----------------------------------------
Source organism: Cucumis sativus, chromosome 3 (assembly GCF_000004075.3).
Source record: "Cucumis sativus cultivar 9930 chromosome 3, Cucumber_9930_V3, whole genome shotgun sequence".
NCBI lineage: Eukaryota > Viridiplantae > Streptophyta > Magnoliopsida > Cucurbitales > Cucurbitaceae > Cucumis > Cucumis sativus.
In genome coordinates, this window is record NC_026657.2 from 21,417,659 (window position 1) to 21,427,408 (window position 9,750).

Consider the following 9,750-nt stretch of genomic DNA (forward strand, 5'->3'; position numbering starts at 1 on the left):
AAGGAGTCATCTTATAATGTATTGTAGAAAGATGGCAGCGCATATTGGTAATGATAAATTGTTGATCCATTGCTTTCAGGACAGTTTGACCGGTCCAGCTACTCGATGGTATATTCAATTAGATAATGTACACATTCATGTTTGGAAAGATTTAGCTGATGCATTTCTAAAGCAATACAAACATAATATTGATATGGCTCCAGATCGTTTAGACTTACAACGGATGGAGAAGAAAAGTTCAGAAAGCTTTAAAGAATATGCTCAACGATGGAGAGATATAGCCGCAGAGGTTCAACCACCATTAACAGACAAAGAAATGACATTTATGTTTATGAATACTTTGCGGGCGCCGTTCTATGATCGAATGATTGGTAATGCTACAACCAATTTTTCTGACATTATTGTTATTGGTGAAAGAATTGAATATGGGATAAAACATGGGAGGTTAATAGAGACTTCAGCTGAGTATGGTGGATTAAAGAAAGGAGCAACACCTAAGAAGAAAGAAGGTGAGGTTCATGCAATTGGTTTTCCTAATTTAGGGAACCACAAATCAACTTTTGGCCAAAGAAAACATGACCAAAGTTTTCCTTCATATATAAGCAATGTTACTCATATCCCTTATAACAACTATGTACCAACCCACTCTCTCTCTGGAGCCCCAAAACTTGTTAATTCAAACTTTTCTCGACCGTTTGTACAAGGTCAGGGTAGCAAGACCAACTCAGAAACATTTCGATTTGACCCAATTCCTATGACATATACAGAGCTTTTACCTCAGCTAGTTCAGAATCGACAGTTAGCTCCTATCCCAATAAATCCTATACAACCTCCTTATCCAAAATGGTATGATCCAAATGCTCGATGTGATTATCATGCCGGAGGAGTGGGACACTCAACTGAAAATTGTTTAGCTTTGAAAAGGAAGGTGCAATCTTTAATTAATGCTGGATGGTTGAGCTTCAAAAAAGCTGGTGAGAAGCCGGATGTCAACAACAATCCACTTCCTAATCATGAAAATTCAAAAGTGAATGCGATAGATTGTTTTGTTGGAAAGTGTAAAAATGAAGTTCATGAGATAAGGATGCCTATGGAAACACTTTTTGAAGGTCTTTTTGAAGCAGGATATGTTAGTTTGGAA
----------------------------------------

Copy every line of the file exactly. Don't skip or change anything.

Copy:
Source organism: Cucumis sativus, chromosome 3 (assembly GCF_000004075.3).
Source record: "Cucumis sativus cultivar 9930 chromosome 3, Cucumber_9930_V3, whole genome shotgun sequence".
NCBI lineage: Eukaryota > Viridiplantae > Streptophyta > Magnoliopsida > Cucurbitales > Cucurbitaceae > Cucumis > Cucumis sativus.
In genome coordinates, this window is record NC_026657.2 from 21,417,659 (window position 1) to 21,427,408 (window position 9,750).

Consider the following 9,750-nt stretch of genomic DNA (forward strand, 5'->3'; position numbering starts at 1 on the left):
AAGGAGTCATCTTATAATGTATTGTAGAAAGATGGCAGCGCATATTGGTAATGATAAATTGTTGATCCATTGCTTTCAGGACAGTTTGACCGGTCCAGCTACTCGATGGTATATTCAATTAGATAATGTACACATTCATGTTTGGAAAGATTTAGCTGATGCATTTCTAAAGCAATACAAACATAATATTGATATGGCTCCAGATCGTTTAGACTTACAACGGATGGAGAAGAAAAGTTCAGAAAGCTTTAAAGAATATGCTCAACGATGGAGAGATATAGCCGCAGAGGTTCAACCACCATTAACAGACAAAGAAATGACATTTATGTTTATGAATACTTTGCGGGCGCCGTTCTATGATCGAATGATTGGTAATGCTACAACCAATTTTTCTGACATTATTGTTATTGGTGAAAGAATTGAATATGGGATAAAACATGGGAGGTTAATAGAGACTTCAGCTGAGTATGGTGGATTAAAGAAAGGAGCAACACCTAAGAAGAAAGAAGGTGAGGTTCATGCAATTGGTTTTCCTAATTTAGGGAACCACAAATCAACTTTTGGCCAAAGAAAACATGACCAAAGTTTTCCTTCATATATAAGCAATGTTACTCATATCCCTTATAACAACTATGTACCAACCCACTCTCTCTCTGGAGCCCCAAAACTTGTTAATTCAAACTTTTCTCGACCGTTTGTACAAGGTCAGGGTAGCAAGACCAACTCAGAAACATTTCGATTTGACCCAATTCCTATGACATATACAGAGCTTTTACCTCAGCTAGTTCAGAATCGACAGTTAGCTCCTATCCCAATAAATCCTATACAACCTCCTTATCCAAAATGGTATGATCCAAATGCTCGATGTGATTATCATGCCGGAGGAGTGGGACACTCAACTGAAAATTGTTTAGCTTTGAAAAGGAAGGTGCAATCTTTAATTAATGCTGGATGGTTGAGCTTCAAAAAAGCTGGTGAGAAGCCGGATGTCAACAACAATCCACTTCCTAATCATGAAAATTCAAAAGTGAATGCGATAGATTGTTTTGTTGGAAAGTGTAAAAATGAAGTTCATGAGATAAGGATGCCTATGGAAACACTTTTTGAAGGTCTTTTTGAAGCAGGATATGTTAGTTTGGAA